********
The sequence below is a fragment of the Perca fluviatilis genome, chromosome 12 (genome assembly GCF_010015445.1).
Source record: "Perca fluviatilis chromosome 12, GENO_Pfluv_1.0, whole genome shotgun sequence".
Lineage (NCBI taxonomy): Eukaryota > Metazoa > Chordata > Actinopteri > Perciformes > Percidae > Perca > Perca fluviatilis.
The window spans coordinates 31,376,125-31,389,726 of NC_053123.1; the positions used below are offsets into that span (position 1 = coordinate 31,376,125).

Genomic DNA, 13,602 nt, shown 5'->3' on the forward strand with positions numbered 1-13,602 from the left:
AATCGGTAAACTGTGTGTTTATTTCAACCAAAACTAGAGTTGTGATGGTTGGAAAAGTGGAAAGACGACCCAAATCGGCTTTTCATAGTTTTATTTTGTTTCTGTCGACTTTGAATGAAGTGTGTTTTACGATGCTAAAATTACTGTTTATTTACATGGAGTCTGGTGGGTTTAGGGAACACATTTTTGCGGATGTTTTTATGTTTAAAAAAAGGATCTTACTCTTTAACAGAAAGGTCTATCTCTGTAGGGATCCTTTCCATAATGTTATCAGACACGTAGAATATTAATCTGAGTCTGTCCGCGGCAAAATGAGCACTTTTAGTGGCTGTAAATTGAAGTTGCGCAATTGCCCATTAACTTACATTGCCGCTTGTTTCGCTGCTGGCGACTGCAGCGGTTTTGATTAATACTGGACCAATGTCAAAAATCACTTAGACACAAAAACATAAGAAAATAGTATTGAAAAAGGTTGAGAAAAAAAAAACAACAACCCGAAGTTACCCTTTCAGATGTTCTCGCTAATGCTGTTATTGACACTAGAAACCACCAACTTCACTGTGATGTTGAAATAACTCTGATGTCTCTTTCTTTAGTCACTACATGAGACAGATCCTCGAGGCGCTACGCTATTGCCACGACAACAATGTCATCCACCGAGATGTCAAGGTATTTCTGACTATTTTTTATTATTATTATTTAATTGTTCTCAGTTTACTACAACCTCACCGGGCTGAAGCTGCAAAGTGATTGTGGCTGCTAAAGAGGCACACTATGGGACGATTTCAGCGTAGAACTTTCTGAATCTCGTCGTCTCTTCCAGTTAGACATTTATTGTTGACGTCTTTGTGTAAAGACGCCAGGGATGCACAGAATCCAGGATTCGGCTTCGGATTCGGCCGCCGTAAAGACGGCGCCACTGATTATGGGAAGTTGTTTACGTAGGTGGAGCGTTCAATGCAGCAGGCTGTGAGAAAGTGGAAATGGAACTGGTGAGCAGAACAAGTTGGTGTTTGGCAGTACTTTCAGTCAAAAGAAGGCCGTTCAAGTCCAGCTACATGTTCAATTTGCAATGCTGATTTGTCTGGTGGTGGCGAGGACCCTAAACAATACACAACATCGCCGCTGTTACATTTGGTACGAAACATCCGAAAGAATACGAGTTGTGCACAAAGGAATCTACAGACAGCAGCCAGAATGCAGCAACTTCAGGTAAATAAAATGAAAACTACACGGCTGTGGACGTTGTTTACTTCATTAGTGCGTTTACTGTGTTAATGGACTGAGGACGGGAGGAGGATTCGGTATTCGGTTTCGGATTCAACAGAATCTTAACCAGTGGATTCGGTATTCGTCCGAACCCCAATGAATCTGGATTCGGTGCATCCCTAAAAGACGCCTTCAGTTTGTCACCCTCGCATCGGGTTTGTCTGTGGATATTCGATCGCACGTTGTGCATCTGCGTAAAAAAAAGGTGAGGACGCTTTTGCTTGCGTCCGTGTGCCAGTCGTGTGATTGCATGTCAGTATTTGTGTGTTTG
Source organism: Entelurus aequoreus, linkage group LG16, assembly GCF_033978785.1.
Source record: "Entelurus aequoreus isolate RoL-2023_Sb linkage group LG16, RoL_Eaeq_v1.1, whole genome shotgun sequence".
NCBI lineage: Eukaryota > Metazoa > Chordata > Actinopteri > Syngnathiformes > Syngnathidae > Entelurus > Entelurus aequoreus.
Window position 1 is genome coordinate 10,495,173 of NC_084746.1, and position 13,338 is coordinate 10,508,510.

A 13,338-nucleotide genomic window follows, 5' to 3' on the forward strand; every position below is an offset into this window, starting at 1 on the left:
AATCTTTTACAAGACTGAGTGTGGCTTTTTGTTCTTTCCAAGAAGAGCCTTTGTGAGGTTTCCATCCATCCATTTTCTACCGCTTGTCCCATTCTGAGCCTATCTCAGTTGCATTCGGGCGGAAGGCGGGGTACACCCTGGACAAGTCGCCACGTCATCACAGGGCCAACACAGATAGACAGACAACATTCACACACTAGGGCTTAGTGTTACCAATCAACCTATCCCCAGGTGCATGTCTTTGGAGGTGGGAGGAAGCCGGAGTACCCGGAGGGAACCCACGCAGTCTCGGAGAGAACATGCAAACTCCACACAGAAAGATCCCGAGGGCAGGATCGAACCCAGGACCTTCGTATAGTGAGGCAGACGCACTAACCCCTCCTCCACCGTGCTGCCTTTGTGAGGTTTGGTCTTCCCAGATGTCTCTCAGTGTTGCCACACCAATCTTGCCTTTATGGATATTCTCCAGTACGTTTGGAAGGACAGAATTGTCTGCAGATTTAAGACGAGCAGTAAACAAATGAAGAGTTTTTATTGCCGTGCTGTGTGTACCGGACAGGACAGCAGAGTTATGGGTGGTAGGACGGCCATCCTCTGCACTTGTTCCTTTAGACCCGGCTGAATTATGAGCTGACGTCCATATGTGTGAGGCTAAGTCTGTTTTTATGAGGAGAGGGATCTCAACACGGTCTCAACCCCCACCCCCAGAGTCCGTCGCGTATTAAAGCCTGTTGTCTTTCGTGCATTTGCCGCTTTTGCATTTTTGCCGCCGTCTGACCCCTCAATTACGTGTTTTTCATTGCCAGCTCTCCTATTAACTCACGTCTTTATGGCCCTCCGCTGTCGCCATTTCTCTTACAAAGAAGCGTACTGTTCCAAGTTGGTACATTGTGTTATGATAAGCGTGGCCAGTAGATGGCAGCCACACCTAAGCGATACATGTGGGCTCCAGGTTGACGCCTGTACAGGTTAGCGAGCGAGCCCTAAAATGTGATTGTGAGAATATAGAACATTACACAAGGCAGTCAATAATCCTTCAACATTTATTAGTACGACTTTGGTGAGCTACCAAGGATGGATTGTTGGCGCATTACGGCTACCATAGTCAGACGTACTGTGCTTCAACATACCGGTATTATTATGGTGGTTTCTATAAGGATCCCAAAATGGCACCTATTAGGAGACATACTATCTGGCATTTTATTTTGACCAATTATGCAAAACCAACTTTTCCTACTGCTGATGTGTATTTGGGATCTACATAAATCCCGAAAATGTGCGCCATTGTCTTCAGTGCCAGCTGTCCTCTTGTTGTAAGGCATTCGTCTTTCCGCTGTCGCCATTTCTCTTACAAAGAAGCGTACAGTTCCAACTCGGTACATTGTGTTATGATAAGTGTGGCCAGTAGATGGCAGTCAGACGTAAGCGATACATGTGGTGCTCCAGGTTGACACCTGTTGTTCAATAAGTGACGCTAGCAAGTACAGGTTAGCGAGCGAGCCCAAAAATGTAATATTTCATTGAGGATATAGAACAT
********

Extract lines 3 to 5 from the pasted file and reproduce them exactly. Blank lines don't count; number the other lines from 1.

Lineage (NCBI taxonomy): Eukaryota > Metazoa > Chordata > Actinopteri > Perciformes > Percidae > Perca > Perca fluviatilis.
The window spans coordinates 31,376,125-31,389,726 of NC_053123.1; the positions used below are offsets into that span (position 1 = coordinate 31,376,125).

Genomic DNA, 13,602 nt, shown 5'->3' on the forward strand with positions numbered 1-13,602 from the left: